Practice Acquisition Due Diligence

Many excited dental practice purchasers lose focus of the essence of a dental practice acquisition. Typically, the purchasing dentist is acquiring a portfolio of assets. Preservation of the largest asset--the seller's goodwill--sometimes overrides the purchaser's interest in properly inspecting all the other assets. In some instances, this failure can be catastrophic; at the very least it means the purchaser is getting much less than what the purchaser paid for.

What to look for

There are a few aspects of the dental practice acquisition that need thorough attention. They are: 

  • Is the asking price appropriate? 
  • Does the seller have unfettered right to sell all the assets? 
  • How much of the practice can the seller actually transfer?

Asking Price

Rest assured, the seller's broker accounted for all positive attributes associated with the seller's dental practice. The broker also likely assumes that the seller can transfer all assets. Unfortunately, appraisers may not fully account for all negative features associated with the practice (they may not even realize or be aware of them), and further, even in the best of circumstances, sellers cannot transfer all assets as they are currently employed by the dental office.Additionally, careful analysis of the sellers past financial data--including financial statements and tax returns--may indicate systemic problems that do not appear in an appraisal. 

Ability to Sell

Often overlooked in practice transitions are aspects of the transition that are not entirely under the seller's control. Purchasers (or more likely, the purchaser's bank) know to look for liens on the assets. But rarely is there much research into whether there are any rights of first refusal (usually held by a practicing associate), whether associate or management contracts are assignable, and whether all the staff will continue with the purchaser. Finally, there are often restrictions on a seller's ability to transfer certain contracts, especially the lease.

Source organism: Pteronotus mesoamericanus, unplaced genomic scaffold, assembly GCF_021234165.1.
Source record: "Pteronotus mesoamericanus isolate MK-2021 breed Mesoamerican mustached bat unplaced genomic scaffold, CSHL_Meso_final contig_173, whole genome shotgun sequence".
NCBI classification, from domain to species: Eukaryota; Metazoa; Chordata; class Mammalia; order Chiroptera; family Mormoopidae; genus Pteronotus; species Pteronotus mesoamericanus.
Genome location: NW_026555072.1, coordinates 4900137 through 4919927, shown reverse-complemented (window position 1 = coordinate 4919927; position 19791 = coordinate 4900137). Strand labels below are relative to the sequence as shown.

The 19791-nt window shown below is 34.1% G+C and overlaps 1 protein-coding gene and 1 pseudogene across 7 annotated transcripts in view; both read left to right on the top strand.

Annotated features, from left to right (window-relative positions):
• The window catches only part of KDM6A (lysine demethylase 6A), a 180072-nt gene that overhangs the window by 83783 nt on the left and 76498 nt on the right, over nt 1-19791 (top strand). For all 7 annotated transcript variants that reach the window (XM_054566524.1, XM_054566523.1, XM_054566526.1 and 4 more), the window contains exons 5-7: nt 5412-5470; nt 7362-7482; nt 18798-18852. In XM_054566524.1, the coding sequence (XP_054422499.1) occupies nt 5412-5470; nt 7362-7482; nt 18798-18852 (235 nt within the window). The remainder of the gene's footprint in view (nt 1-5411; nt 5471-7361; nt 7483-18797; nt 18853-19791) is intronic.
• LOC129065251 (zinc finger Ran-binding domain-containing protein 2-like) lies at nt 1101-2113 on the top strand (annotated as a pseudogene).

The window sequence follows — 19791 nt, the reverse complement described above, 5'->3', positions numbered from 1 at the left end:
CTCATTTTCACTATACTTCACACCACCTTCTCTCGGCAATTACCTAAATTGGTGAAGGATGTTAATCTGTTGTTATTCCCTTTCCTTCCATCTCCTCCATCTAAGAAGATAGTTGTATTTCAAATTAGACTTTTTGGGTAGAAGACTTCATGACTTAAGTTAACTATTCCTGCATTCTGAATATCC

Transferring Assets

A seller's ability to transfer patients and referral sources seems to be an afterthought for many purchasers. This is a mistake. Since most of the purchase price rests on the transfer of these patients and referral sources, keen attention should be paid to the demographics of the patient pool and referral sources.

Due Diligence Material

Most of the information necessary to make an informed purchase decision can be obtained during the purchase process. Usually the seller will require the purchaser to sign a non-disclosure agreement, which is usually appropriate. Some of the documents/information you should seek are:

  • Real Estate documents
  • Large Contracts
  • Employment Agreements
  • Litigation history
  • Financial Reports
  • Legal Documents
  • Credentialing documents
  • Intellectual Property